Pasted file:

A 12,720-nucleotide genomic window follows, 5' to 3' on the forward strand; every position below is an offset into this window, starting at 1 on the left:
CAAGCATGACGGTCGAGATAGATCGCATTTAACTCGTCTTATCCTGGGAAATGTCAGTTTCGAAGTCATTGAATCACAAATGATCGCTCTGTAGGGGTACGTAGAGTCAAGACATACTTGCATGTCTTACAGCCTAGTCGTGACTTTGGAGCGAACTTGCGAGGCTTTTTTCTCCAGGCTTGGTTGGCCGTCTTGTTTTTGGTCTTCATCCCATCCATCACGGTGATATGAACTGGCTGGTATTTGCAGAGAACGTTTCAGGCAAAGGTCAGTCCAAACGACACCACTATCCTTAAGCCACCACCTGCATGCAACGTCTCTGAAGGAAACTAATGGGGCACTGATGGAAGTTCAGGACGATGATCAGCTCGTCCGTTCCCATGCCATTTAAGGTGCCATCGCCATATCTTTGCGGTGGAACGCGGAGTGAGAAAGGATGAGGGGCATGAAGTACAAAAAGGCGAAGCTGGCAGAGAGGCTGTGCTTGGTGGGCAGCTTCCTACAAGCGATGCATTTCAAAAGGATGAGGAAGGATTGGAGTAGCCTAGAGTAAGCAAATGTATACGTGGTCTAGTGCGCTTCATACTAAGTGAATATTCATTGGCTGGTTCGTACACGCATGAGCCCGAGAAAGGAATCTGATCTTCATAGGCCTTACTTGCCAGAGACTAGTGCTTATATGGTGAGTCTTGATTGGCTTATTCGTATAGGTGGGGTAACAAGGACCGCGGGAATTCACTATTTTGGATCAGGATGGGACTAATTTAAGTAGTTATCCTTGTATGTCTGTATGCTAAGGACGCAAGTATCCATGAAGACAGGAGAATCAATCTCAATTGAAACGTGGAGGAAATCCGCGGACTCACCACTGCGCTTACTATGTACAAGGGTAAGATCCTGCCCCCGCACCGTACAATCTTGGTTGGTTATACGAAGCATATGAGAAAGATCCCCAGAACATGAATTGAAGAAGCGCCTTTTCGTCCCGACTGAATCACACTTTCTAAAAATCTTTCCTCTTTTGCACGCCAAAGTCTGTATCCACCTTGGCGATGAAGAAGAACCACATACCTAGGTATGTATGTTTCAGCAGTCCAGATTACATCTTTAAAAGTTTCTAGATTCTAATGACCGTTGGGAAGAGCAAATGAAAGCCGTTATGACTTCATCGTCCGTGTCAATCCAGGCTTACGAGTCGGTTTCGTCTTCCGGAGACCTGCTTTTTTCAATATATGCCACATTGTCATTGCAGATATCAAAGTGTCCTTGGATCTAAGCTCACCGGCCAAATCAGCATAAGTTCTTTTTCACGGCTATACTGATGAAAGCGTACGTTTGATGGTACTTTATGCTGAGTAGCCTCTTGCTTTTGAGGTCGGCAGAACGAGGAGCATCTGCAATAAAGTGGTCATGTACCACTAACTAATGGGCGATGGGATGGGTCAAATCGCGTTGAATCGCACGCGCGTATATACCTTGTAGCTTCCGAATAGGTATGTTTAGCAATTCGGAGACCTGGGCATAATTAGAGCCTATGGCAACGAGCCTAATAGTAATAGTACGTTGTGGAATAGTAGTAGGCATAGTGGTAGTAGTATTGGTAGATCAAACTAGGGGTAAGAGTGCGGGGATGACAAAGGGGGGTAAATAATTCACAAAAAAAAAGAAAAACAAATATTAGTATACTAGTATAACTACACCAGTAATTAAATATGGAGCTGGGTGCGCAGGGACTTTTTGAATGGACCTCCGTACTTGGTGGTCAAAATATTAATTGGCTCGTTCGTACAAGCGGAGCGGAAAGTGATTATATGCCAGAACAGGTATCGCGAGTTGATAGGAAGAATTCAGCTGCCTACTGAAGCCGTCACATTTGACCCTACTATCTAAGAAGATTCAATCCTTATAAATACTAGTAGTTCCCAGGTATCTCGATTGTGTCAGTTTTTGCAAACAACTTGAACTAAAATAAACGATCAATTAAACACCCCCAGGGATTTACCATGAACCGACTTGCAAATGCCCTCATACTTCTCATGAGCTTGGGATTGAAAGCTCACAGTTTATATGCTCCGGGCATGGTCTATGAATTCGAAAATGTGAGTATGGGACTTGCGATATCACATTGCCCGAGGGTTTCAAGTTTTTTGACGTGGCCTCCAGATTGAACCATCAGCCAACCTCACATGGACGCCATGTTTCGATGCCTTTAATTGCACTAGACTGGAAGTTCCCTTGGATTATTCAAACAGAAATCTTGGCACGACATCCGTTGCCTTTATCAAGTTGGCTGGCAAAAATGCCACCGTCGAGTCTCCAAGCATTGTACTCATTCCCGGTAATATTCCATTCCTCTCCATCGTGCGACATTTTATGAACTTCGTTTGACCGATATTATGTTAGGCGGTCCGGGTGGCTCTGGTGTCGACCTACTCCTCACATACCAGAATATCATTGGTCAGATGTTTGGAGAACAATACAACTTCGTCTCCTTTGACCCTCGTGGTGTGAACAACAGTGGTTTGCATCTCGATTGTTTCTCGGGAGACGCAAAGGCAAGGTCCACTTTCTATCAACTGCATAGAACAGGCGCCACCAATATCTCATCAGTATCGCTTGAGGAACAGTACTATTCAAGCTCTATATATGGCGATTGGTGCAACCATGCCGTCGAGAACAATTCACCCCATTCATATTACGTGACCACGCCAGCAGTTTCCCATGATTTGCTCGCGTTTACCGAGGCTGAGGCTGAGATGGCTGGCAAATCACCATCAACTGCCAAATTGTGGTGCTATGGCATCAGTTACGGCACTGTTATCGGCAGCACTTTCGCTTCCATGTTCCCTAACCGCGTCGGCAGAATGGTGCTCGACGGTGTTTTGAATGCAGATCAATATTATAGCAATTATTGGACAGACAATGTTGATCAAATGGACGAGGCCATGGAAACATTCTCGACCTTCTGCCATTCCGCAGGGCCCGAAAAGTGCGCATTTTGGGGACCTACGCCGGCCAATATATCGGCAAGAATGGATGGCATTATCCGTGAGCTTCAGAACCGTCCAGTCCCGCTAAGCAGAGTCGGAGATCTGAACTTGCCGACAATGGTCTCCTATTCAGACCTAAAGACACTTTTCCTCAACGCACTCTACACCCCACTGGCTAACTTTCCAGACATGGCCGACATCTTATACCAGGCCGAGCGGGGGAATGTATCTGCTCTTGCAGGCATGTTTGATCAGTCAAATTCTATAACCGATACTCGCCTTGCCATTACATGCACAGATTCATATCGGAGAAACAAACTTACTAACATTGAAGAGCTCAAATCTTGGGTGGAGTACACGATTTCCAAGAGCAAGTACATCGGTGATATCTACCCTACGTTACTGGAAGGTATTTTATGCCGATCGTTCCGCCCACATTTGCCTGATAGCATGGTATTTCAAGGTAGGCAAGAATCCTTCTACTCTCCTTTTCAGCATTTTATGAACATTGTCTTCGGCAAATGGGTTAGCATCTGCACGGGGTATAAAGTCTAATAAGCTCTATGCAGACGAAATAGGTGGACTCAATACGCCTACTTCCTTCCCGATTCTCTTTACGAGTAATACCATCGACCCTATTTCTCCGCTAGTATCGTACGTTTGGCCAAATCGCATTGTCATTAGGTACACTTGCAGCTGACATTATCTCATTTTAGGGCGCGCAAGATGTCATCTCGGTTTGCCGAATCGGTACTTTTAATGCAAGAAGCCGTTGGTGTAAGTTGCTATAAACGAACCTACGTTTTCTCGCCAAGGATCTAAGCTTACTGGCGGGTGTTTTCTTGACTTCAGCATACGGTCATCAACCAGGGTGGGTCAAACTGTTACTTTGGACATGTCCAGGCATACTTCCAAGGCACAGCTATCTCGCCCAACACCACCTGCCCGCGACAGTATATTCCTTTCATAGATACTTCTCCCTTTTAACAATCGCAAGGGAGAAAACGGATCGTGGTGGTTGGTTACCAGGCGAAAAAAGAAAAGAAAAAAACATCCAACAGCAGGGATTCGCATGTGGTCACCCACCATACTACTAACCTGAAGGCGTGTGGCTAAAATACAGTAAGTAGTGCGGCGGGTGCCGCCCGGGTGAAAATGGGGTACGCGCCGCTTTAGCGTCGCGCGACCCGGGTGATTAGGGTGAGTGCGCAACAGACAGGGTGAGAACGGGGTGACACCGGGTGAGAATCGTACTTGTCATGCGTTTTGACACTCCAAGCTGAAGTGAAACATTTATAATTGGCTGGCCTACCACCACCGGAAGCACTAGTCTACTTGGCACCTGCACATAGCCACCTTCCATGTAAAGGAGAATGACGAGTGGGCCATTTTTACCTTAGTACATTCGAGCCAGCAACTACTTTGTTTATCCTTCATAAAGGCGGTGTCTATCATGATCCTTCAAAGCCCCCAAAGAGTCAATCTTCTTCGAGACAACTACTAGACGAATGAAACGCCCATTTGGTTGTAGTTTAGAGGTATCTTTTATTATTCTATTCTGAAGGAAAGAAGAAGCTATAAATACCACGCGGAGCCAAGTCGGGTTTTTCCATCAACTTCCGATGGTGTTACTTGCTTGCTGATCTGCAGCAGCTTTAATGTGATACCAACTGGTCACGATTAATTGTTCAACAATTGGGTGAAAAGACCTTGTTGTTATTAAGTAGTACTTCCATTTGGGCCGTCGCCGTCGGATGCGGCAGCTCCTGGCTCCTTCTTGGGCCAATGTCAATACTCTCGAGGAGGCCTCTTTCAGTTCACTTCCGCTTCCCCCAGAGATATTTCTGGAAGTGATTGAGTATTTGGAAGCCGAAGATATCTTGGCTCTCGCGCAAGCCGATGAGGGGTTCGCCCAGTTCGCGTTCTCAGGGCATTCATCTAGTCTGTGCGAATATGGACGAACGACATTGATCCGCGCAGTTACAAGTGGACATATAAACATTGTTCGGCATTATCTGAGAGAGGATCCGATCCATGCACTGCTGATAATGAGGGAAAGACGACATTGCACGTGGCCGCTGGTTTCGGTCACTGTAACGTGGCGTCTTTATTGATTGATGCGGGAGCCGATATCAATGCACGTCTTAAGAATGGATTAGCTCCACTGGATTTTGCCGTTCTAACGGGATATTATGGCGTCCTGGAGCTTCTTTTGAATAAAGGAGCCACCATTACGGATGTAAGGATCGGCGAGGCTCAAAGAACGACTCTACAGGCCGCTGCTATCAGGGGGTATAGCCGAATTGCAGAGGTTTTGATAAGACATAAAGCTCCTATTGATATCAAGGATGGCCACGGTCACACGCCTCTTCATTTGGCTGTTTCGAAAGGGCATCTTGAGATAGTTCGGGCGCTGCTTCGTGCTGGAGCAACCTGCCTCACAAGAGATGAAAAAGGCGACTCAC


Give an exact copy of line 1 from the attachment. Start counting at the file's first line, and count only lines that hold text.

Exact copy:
A 12,720-nucleotide genomic window follows, 5' to 3' on the forward strand; every position below is an offset into this window, starting at 1 on the left: